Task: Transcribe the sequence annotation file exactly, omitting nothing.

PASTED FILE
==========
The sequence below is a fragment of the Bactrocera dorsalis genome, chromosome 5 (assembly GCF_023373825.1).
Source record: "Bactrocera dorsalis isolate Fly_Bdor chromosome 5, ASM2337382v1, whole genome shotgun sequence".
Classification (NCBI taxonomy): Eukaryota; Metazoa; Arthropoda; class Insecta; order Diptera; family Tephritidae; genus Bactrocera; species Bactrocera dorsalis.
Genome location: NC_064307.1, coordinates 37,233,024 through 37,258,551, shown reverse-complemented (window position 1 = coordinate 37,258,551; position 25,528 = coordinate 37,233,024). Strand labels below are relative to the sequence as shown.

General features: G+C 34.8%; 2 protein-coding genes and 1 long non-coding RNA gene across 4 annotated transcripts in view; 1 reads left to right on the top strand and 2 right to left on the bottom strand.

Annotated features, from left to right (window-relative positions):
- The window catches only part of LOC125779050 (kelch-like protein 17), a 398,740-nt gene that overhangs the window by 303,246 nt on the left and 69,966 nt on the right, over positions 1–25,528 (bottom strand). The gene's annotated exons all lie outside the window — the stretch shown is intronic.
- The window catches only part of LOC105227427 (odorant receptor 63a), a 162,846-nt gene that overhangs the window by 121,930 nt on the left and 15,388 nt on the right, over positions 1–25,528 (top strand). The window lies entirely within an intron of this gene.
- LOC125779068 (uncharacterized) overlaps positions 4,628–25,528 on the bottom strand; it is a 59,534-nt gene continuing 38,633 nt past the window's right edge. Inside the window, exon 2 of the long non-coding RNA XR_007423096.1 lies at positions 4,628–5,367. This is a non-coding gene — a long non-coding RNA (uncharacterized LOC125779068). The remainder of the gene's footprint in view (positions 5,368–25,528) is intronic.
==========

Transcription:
The sequence below is a fragment of the Bactrocera dorsalis genome, chromosome 5 (assembly GCF_023373825.1).
Source record: "Bactrocera dorsalis isolate Fly_Bdor chromosome 5, ASM2337382v1, whole genome shotgun sequence".
Classification (NCBI taxonomy): Eukaryota; Metazoa; Arthropoda; class Insecta; order Diptera; family Tephritidae; genus Bactrocera; species Bactrocera dorsalis.
Genome location: NC_064307.1, coordinates 37,233,024 through 37,258,551, shown reverse-complemented (window position 1 = coordinate 37,258,551; position 25,528 = coordinate 37,233,024). Strand labels below are relative to the sequence as shown.

General features: G+C 34.8%; 2 protein-coding genes and 1 long non-coding RNA gene across 4 annotated transcripts in view; 1 reads left to right on the top strand and 2 right to left on the bottom strand.

Annotated features, from left to right (window-relative positions):
- The window catches only part of LOC125779050 (kelch-like protein 17), a 398,740-nt gene that overhangs the window by 303,246 nt on the left and 69,966 nt on the right, over positions 1–25,528 (bottom strand). The gene's annotated exons all lie outside the window — the stretch shown is intronic.
- The window catches only part of LOC105227427 (odorant receptor 63a), a 162,846-nt gene that overhangs the window by 121,930 nt on the left and 15,388 nt on the right, over positions 1–25,528 (top strand). The window lies entirely within an intron of this gene.
- LOC125779068 (uncharacterized) overlaps positions 4,628–25,528 on the bottom strand; it is a 59,534-nt gene continuing 38,633 nt past the window's right edge. Inside the window, exon 2 of the long non-coding RNA XR_007423096.1 lies at positions 4,628–5,367. This is a non-coding gene — a long non-coding RNA (uncharacterized LOC125779068). The remainder of the gene's footprint in view (positions 5,368–25,528) is intronic.